The RAF is helping search for a missing Chilean air force plane that had 38 people on board, the Ministry of Defence has said.

The C-130 Hercules, which was carrying 17 crew and 21 passengers, went missing less than two hours after taking off from the southern city of Punta Arenas on Monday afternoon.

It was flying over the notoriously turbulent area of Drake Passage and heading to Antarctica when contact was lost.

The C-130 had 38 people on board. Chilean air force file photo
Image: The C-130 Hercules had 38 people on board. Pic: Chilean air force file photo

On Wednesday, the Chilean military asked the RAF for assistance and an A400M aircraft was deployed from the Falkland Islands.

A liaison team of military and civilian personnel was also sent.

An RAF A400 aircraft takes flight on route to Chile
Image: The aircraft will conduct its first reconnaissance flight on Thursday
The aircraft arrived in Chile to assist in the rescue and search operation on Wednesday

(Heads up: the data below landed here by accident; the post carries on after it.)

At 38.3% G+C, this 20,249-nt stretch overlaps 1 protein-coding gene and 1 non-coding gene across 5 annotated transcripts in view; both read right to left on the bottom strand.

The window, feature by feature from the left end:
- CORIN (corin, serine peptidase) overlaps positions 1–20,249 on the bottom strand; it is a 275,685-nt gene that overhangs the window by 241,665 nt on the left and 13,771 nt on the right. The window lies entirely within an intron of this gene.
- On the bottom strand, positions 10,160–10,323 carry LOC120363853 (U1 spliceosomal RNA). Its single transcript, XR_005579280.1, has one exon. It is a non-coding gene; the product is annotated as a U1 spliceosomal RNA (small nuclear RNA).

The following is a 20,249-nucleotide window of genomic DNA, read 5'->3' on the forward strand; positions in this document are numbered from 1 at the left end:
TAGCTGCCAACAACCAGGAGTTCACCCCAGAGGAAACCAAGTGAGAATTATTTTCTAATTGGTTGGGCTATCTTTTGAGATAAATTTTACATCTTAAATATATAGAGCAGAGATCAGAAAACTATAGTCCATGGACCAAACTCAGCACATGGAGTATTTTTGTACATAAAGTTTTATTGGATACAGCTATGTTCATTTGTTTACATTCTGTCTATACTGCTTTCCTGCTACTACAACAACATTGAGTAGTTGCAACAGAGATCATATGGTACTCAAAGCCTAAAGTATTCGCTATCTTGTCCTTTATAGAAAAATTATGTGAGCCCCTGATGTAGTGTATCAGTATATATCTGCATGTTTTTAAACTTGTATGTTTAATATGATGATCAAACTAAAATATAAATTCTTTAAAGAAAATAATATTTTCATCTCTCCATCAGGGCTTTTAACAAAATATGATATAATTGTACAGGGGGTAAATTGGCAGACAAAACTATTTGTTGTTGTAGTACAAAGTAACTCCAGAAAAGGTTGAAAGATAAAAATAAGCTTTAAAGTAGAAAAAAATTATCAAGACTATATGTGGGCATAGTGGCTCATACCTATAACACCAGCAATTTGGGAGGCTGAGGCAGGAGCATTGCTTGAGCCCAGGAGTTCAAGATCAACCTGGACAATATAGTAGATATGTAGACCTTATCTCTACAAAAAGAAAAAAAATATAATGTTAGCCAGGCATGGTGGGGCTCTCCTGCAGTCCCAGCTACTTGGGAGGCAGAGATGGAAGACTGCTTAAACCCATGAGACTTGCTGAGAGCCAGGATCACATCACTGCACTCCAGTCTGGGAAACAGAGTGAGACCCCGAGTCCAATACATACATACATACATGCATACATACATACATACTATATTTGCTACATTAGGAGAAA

Image: The plane arrived in Chile on Wednesday

The aircraft will carry out its first reconnaissance flight in support of the Chilean search effort on Thursday.

Teams will scan an area of roughly 70,000 square miles using planes, satellites and ships, including vessels from Argentina, Brazil, Uruguay and the US.

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Rescue apparatus on board the RAF aircraft
Image: Rescue apparatus s being carried on the RAF aircraft

Debris from the aircraft was earlier believed to have been found floating in the water around 30km (18 miles) from its last known location.

Analysis of the debris, said to be “sponge” material, will take a few days but General Eduardo Mosqueira said it could be from the plane’s fuel tanks.

Met Office staff based in the Falkland Islands are providing weather information to the Chilean military as the search continues.

Helicopters and planes are being used in the search
Image: Helicopters, boats, satellites and planes are being used in the search

Ed Coleman, a pilot and expert from Embry-Riddle Aeronautical University in Arizona, said the route was treacherous because of rapidly changing weather in the Antarctic.

He explained: “You can have a clear sky one minute, and in a short time later storms can be building up making it a challenge, which causes bigger swells and rougher air.”